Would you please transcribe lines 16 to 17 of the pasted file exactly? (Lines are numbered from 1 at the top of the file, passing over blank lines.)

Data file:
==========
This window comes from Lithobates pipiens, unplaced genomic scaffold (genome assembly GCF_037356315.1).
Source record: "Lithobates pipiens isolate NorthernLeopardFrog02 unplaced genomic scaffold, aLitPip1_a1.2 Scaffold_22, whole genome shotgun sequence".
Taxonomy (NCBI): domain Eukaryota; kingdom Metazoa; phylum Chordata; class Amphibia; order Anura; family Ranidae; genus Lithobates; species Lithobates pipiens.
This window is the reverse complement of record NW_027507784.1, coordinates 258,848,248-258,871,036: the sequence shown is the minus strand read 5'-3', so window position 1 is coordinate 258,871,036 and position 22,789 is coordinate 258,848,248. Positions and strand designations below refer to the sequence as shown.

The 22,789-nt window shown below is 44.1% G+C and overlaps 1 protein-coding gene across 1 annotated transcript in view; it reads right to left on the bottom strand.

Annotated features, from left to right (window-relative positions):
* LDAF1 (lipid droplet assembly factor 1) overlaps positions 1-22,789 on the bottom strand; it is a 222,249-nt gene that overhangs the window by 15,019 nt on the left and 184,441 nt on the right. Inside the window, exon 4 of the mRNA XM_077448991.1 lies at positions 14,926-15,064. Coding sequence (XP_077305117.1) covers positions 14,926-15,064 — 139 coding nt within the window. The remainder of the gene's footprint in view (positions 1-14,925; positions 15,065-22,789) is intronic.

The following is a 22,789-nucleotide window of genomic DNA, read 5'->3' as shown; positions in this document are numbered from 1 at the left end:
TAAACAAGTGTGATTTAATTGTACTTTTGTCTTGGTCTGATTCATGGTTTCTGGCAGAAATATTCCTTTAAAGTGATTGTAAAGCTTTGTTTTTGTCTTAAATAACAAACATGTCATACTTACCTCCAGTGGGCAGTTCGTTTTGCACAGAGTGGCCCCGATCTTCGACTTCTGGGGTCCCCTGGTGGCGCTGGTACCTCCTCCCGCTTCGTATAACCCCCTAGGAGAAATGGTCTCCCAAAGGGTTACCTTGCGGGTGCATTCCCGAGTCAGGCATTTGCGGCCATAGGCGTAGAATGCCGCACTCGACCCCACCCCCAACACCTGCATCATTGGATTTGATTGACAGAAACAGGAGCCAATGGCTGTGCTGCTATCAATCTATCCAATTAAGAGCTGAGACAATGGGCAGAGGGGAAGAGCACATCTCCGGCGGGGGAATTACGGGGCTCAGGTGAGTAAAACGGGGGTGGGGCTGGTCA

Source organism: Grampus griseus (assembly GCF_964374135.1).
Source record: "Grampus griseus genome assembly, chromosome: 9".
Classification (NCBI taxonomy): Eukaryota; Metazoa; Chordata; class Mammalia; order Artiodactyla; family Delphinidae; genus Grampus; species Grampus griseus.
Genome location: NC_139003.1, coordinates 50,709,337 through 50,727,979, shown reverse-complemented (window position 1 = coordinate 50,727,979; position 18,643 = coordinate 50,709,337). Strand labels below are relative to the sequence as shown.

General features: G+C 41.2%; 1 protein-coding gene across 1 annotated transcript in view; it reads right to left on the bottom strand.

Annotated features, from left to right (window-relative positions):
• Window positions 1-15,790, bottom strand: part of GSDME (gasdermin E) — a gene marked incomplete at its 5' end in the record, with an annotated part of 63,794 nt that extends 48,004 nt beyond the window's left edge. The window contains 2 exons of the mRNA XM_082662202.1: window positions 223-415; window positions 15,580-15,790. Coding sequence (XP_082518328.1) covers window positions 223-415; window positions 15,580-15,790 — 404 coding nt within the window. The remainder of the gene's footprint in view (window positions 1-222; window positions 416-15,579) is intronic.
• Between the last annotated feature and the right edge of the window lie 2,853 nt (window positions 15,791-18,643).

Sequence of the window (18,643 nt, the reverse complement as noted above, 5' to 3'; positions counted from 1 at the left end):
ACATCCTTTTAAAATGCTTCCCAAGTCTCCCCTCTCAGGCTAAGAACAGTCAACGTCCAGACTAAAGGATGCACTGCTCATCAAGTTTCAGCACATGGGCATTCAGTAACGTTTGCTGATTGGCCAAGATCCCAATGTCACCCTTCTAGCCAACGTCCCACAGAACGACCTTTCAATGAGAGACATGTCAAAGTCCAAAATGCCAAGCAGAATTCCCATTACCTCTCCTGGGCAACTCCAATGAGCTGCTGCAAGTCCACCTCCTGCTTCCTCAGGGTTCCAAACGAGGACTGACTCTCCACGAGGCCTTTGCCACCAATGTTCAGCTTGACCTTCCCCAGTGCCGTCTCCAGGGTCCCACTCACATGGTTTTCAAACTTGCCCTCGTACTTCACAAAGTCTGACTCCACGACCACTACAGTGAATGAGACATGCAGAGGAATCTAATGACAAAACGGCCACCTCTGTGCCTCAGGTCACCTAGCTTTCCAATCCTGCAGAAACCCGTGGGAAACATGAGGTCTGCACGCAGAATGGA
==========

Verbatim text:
• Window positions 1-15,790, bottom strand: part of GSDME (gasdermin E) — a gene marked incomplete at its 5' end in the record, with an annotated part of 63,794 nt that extends 48,004 nt beyond the window's left edge. The window contains 2 exons of the mRNA XM_082662202.1: window positions 223-415; window positions 15,580-15,790. Coding sequence (XP_082518328.1) covers window positions 223-415; window positions 15,580-15,790 — 404 coding nt within the window. The remainder of the gene's footprint in view (window positions 1-222; window positions 416-15,579) is intronic.
• Between the last annotated feature and the right edge of the window lie 2,853 nt (window positions 15,791-18,643).